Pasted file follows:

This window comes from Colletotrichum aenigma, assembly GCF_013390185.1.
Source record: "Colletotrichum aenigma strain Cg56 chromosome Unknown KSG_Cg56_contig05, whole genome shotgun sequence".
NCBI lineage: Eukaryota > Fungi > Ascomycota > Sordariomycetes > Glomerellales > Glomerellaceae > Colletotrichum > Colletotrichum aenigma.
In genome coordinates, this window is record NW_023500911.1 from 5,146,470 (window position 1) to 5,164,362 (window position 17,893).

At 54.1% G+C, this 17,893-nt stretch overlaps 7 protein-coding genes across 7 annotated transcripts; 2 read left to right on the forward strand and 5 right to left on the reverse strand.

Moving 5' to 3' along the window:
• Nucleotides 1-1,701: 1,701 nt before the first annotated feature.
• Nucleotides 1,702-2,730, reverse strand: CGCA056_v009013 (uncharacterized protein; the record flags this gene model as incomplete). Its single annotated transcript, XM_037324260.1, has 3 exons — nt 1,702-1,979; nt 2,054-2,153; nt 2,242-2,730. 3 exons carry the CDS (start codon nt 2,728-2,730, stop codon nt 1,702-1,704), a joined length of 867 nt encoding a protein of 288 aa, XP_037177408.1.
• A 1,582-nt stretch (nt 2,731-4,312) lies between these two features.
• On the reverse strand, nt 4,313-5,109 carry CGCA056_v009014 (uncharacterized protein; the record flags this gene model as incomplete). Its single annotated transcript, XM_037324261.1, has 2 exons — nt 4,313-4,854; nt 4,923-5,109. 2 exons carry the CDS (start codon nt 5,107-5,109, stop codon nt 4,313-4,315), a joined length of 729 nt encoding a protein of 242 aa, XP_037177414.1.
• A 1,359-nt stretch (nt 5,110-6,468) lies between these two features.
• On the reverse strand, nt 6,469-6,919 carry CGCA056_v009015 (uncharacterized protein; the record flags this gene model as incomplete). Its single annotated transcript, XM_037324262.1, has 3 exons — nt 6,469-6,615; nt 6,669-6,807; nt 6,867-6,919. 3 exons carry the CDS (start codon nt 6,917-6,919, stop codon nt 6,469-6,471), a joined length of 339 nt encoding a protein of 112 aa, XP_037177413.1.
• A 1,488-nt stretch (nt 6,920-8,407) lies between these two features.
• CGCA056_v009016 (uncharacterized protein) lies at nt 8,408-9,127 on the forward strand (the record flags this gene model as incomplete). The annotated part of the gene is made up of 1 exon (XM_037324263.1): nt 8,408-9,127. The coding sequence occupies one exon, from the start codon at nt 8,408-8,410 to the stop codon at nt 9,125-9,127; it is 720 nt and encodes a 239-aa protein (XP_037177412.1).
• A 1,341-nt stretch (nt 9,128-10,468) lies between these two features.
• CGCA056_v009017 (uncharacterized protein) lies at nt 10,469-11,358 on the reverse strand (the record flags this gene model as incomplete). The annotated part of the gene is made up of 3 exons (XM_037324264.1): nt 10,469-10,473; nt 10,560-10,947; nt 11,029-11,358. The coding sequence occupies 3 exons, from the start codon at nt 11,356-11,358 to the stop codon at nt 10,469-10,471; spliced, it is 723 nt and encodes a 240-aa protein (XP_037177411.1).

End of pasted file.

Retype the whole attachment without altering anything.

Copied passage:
This window comes from Colletotrichum aenigma, assembly GCF_013390185.1.
Source record: "Colletotrichum aenigma strain Cg56 chromosome Unknown KSG_Cg56_contig05, whole genome shotgun sequence".
NCBI lineage: Eukaryota > Fungi > Ascomycota > Sordariomycetes > Glomerellales > Glomerellaceae > Colletotrichum > Colletotrichum aenigma.
In genome coordinates, this window is record NW_023500911.1 from 5,146,470 (window position 1) to 5,164,362 (window position 17,893).

At 54.1% G+C, this 17,893-nt stretch overlaps 7 protein-coding genes across 7 annotated transcripts; 2 read left to right on the forward strand and 5 right to left on the reverse strand.

Moving 5' to 3' along the window:
• Nucleotides 1-1,701: 1,701 nt before the first annotated feature.
• Nucleotides 1,702-2,730, reverse strand: CGCA056_v009013 (uncharacterized protein; the record flags this gene model as incomplete). Its single annotated transcript, XM_037324260.1, has 3 exons — nt 1,702-1,979; nt 2,054-2,153; nt 2,242-2,730. 3 exons carry the CDS (start codon nt 2,728-2,730, stop codon nt 1,702-1,704), a joined length of 867 nt encoding a protein of 288 aa, XP_037177408.1.
• A 1,582-nt stretch (nt 2,731-4,312) lies between these two features.
• On the reverse strand, nt 4,313-5,109 carry CGCA056_v009014 (uncharacterized protein; the record flags this gene model as incomplete). Its single annotated transcript, XM_037324261.1, has 2 exons — nt 4,313-4,854; nt 4,923-5,109. 2 exons carry the CDS (start codon nt 5,107-5,109, stop codon nt 4,313-4,315), a joined length of 729 nt encoding a protein of 242 aa, XP_037177414.1.
• A 1,359-nt stretch (nt 5,110-6,468) lies between these two features.
• On the reverse strand, nt 6,469-6,919 carry CGCA056_v009015 (uncharacterized protein; the record flags this gene model as incomplete). Its single annotated transcript, XM_037324262.1, has 3 exons — nt 6,469-6,615; nt 6,669-6,807; nt 6,867-6,919. 3 exons carry the CDS (start codon nt 6,917-6,919, stop codon nt 6,469-6,471), a joined length of 339 nt encoding a protein of 112 aa, XP_037177413.1.
• A 1,488-nt stretch (nt 6,920-8,407) lies between these two features.
• CGCA056_v009016 (uncharacterized protein) lies at nt 8,408-9,127 on the forward strand (the record flags this gene model as incomplete). The annotated part of the gene is made up of 1 exon (XM_037324263.1): nt 8,408-9,127. The coding sequence occupies one exon, from the start codon at nt 8,408-8,410 to the stop codon at nt 9,125-9,127; it is 720 nt and encodes a 239-aa protein (XP_037177412.1).
• A 1,341-nt stretch (nt 9,128-10,468) lies between these two features.
• CGCA056_v009017 (uncharacterized protein) lies at nt 10,469-11,358 on the reverse strand (the record flags this gene model as incomplete). The annotated part of the gene is made up of 3 exons (XM_037324264.1): nt 10,469-10,473; nt 10,560-10,947; nt 11,029-11,358. The coding sequence occupies 3 exons, from the start codon at nt 11,356-11,358 to the stop codon at nt 10,469-10,471; spliced, it is 723 nt and encodes a 240-aa protein (XP_037177411.1).